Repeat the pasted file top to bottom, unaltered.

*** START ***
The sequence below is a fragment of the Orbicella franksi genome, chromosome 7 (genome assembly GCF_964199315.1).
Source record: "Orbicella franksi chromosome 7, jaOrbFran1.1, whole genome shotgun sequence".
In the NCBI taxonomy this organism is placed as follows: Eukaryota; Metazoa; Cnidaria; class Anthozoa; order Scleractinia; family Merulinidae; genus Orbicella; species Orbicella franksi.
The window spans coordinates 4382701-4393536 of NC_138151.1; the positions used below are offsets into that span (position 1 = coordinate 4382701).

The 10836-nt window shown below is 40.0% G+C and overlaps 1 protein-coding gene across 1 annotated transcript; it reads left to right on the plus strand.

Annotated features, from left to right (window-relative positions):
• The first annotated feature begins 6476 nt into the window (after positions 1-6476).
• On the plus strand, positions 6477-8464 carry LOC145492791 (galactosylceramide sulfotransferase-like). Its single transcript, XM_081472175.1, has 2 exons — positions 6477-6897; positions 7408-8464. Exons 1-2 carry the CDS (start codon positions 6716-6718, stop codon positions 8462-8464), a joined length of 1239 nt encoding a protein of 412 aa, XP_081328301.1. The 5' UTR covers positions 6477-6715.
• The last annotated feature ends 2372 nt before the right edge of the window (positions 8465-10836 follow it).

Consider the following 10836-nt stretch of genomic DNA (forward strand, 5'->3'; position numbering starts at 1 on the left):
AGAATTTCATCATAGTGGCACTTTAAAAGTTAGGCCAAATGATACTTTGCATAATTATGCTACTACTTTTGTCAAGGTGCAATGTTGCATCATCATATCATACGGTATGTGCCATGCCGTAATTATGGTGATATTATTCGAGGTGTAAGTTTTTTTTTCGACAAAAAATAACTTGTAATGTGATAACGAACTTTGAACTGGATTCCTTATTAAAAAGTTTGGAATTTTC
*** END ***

The sequence below is a fragment of the Orbicella franksi genome, chromosome 7 (genome assembly GCF_964199315.1).
Source record: "Orbicella franksi chromosome 7, jaOrbFran1.1, whole genome shotgun sequence".
In the NCBI taxonomy this organism is placed as follows: Eukaryota; Metazoa; Cnidaria; class Anthozoa; order Scleractinia; family Merulinidae; genus Orbicella; species Orbicella franksi.
The window spans coordinates 4382701-4393536 of NC_138151.1; the positions used below are offsets into that span (position 1 = coordinate 4382701).

The 10836-nt window shown below is 40.0% G+C and overlaps 1 protein-coding gene across 1 annotated transcript; it reads left to right on the plus strand.

Annotated features, from left to right (window-relative positions):
• The first annotated feature begins 6476 nt into the window (after positions 1-6476).
• On the plus strand, positions 6477-8464 carry LOC145492791 (galactosylceramide sulfotransferase-like). Its single transcript, XM_081472175.1, has 2 exons — positions 6477-6897; positions 7408-8464. Exons 1-2 carry the CDS (start codon positions 6716-6718, stop codon positions 8462-8464), a joined length of 1239 nt encoding a protein of 412 aa, XP_081328301.1. The 5' UTR covers positions 6477-6715.
• The last annotated feature ends 2372 nt before the right edge of the window (positions 8465-10836 follow it).

Consider the following 10836-nt stretch of genomic DNA (forward strand, 5'->3'; position numbering starts at 1 on the left):
AGAATTTCATCATAGTGGCACTTTAAAAGTTAGGCCAAATGATACTTTGCATAATTATGCTACTACTTTTGTCAAGGTGCAATGTTGCATCATCATATCATACGGTATGTGCCATGCCGTAATTATGGTGATATTATTCGAGGTGTAAGTTTTTTTTTCGACAAAAAATAACTTGTAATGTGATAACGAACTTTGAACTGGATTCCTTATTAAAAAGTTTGGAATTTTC